Monthly Archives: April 2017

Partnership with A-Squared Bikes for 2017

I’m super pumped to announce a partnership between myself and A2 bikes (pronounced A-Squared). They’re a brand new company out of Oregon that has a goal of giving triathletes a solid deal on a super fast bike without causing them to get a night job, take out a second mortgage on the house, go into bankruptcy, lose the house, get divorced, spend three weeks on a friend’s couch trying to sort out life, lose both jobs, move into their car full time, get addicted to crack, sell their car for crack, sell their overpriced triathlon bike for crack, start turning tricks for crack, and die on the streets with no teeth, no friends, and most importantly, no bike. Yeah, it’s a slippery slope, paying too much for a triathlon bike. Luckily, the guys at A2 are here to help make sure that doesn’t happen. Thanks A2!

About the Speed Phreak

A2 has one bike: the Speed Phreak. After looking at it in person, I was pretty shocked to discover how well it’s priced. $1,899 for a full bike with a set of training wheels and $2,899 with an extra set of race wheels thrown in. It’s sleek, it’s slippery, it handles as well as a road bike, it’s everything you could want and for literally less than half the price of a comparable frame and groupset combo (my guess is that the company is a laundering front). Anyways, that’s enough selling on my end through words. The rest will be done with results.

Check it:

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AJ, the owner, trapped inside a blank white room.

How the Sponsorship Happened: Thank You Adelaide

The last thing on my mind after crossing the finish line at Oceanside 70.3 a few weeks ago was walking up to an expo booth and chatting about bikes with a stranger. Things that would have come more naturally to me in that depleted state include eating the free post-race food, getting a free massage, and sitting down and not moving because I had a blister that took up one entire quarter of my foot. I did all of those things. After I got back from the massage, Adelaide excitedly talked me into going over to a black tent of a bike company. She had struck up a conversation with who she believed to be the owner, and talked me up apparently. “They’re a new company and I just told them how well you did! You should go over and introduce yourself,” she said, similarly to how a mom might entice their small child to go introduce themselves to another little boy at a playground.

It turned out to be a good thing that Adelaide came to the race, because I ended up getting a bike sponsorship out of it. AJ Alley, the owner of A2 Bikes, was just in the beginning stages of having their first batch of bikes produced, and had linked up with Ironman to be the official bike partner for the race. He didn’t know it before he talked to Adelaide, but he was looking for additional marketing, which is where I came in. A week later, after a few more conversations over the phone, we’d come to an agreement. From the beginning, it was clear that AJ was just as enthusiastic about this partnership as I. He has been dead set on hooking me up with the best components and gear to make the bike as fast as any other fully decked-out pro’s bike, and it has been incredibly encouraging to feel that sort of support from a sponsor. I’m excited to pay A2 back 10 times over in the races to come this season. Check out their Facebook page and website. I think there are a few bikes left to reserve for this first order, and the next shipment should be available soon.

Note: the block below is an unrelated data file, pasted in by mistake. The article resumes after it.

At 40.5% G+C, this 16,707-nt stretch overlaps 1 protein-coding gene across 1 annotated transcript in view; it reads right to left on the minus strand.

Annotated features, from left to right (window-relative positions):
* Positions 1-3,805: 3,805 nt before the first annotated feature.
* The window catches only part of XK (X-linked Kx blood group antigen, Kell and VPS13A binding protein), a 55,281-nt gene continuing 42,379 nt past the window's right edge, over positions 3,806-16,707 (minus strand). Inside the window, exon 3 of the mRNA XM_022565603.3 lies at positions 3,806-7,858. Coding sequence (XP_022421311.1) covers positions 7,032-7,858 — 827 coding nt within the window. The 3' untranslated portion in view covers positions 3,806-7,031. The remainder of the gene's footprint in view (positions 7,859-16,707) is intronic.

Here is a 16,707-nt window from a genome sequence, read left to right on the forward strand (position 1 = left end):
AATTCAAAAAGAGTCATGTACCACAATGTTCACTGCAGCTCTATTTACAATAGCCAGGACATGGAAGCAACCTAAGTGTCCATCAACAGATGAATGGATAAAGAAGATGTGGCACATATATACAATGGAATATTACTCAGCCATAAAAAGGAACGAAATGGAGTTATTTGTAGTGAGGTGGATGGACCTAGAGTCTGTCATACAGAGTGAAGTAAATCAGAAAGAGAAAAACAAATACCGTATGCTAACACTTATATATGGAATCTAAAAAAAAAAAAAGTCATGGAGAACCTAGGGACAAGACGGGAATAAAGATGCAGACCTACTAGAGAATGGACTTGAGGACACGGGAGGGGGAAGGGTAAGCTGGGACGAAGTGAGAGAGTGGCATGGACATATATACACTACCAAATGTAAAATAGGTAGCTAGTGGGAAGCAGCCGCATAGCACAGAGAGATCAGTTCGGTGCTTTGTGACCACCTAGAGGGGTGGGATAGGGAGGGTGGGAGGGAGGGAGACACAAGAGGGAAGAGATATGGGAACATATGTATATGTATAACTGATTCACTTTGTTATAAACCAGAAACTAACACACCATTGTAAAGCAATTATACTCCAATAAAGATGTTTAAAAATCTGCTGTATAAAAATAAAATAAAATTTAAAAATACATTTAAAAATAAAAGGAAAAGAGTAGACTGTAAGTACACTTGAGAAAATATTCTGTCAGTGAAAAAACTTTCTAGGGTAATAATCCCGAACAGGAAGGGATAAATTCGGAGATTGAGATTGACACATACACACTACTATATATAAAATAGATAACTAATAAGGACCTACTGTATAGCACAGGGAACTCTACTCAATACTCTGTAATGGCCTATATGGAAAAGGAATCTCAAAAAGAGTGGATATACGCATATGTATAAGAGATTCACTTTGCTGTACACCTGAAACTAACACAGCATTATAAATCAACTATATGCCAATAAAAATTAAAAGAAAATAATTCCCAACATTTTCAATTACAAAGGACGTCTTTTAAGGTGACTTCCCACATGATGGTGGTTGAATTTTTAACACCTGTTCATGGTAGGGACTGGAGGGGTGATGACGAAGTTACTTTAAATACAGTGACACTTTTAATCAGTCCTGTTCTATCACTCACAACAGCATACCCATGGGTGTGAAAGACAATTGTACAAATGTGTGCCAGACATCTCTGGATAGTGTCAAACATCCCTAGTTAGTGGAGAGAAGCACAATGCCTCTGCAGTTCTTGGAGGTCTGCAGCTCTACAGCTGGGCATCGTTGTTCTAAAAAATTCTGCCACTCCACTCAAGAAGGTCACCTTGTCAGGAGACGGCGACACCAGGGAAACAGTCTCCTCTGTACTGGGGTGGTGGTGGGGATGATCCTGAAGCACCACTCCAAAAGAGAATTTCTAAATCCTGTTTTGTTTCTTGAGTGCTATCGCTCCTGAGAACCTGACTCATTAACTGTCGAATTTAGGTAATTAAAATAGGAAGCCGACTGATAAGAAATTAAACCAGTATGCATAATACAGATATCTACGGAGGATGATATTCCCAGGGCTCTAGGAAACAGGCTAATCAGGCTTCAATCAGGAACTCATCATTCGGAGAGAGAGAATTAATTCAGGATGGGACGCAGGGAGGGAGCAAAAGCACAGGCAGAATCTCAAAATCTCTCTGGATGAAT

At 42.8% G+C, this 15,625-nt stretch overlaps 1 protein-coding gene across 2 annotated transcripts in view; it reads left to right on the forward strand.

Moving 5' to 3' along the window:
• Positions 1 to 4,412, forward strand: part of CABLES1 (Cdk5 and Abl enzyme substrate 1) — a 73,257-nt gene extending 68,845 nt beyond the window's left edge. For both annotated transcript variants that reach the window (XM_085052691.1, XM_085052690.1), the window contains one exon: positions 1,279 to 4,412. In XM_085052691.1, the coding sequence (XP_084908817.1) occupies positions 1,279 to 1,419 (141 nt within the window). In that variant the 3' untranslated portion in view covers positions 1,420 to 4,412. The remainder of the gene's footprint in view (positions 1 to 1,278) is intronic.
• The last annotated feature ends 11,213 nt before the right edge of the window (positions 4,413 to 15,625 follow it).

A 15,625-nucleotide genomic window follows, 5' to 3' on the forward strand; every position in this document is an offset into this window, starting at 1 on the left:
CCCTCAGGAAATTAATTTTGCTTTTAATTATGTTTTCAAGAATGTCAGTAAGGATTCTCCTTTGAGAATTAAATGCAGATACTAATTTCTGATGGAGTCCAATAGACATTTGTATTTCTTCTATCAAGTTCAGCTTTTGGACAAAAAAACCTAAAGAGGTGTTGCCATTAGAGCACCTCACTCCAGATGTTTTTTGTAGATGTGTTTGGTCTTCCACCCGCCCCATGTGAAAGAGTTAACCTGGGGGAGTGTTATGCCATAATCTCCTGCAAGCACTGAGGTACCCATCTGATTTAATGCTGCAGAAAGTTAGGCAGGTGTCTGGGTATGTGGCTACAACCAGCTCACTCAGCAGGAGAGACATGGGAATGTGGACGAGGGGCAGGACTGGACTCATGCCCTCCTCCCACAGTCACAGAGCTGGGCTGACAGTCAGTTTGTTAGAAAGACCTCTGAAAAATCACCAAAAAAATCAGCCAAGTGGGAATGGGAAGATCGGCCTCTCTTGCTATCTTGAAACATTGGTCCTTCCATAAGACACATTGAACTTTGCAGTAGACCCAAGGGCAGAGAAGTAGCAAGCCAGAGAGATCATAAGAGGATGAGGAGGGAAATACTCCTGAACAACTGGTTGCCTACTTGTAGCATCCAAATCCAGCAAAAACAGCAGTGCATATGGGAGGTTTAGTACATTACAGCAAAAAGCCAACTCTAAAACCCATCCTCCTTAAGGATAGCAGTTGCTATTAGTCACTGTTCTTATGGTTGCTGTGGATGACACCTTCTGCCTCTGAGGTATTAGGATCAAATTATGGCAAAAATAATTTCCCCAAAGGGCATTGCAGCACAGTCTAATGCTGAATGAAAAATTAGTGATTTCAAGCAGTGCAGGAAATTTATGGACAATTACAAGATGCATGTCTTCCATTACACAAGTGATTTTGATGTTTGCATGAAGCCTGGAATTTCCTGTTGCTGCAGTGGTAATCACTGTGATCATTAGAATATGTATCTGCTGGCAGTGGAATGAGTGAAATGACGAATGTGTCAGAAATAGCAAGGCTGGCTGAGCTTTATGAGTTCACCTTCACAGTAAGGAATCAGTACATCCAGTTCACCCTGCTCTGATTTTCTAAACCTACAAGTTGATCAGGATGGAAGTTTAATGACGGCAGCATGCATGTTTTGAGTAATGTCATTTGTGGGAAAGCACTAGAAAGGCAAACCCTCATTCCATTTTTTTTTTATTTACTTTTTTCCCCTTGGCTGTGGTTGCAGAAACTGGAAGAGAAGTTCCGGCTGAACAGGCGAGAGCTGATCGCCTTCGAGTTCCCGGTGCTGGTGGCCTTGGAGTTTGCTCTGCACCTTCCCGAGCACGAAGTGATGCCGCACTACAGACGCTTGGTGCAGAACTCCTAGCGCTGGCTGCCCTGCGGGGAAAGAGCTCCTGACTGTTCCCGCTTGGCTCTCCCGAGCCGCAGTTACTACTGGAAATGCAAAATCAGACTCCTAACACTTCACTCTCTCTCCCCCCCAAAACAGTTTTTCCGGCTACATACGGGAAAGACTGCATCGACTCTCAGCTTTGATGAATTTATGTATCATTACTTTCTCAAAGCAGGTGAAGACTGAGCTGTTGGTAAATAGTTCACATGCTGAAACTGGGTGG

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AJ and I discussing important aerodynamic shit.

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The first batch hot off the press! Get em while they’re hot.

Smoothie Bowl Recipe

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Smoothie:

1 cup frozen fruit (blueberries, mango, pineapple, papaya, blackberries, etc)
The bowl pictured is a mixture of blueberries, pineapple, and papaya
2 scoops of Hammer Whey Chocolate Protein
1 banana
Almond milk, just enough for desired consistency
1 spoonful of peanut butter (or use as a topping)
Blend and put in a big bowl

Toppings:

Pictured is hemp seed, cacao nibs, peanut butter, and coconut flakes. Others:
Granola
Fresh fruit
Crushed macadamia nuts or pecans
Chia seeds

To make these smoothies, I cut up two pineapples, a papaya, and mangos beforehand and freeze them. To keep the fruit from freezing into a solid clump, periodically break it up 3 times within the six hours after putting it in the freezer.

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Oceanside 70.3 Race Report

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This post is dedicated to Krista.

The week leading up to an event, my hypochondria tendencies become drastically intensified. I don’t touch door handles with my bare skin, if I hear someone coughing in the grocery store I’ll exit the area immediately, and I wash my hands every time after having human contact (meaning every time I venture outside the house). At the airport, traveling to a race, I wash my hands constantly, use hand sanitizer, and refuse to touch anything that I don’t have to. I’ll risk falling over on the DIA terminal train before even thinking about reaching out to steady myself with a railing. After the race is over, all of this changes. For example:

On the flight home from Oceanside, I put a chocolate bar (still wrapped) in my shoe to keep it off the ground after taking my shoes off on the plane. I took a piece out of the wrapper, still placed carefully in my shoe, every now and then. By the end of the flight I’d eaten the whole thing and threw out the wrapper. I went to put my shoe on when the plane landed and realized there was something loose in there. I shook out a loose piece of chocolate, which landed on the ground at my feet. I picked it up, and quickly contemplated the following:

  1. I distinctly remember standing in a puddle of urine in the airport bathroom, which my shoes had undoubtedly tracked into the plane and onto the very carpet that this chocolate had fallen;
  2. These were shoes that I had previously peed in during races. However, they had been retired some months ago and were now just my walking around shoes;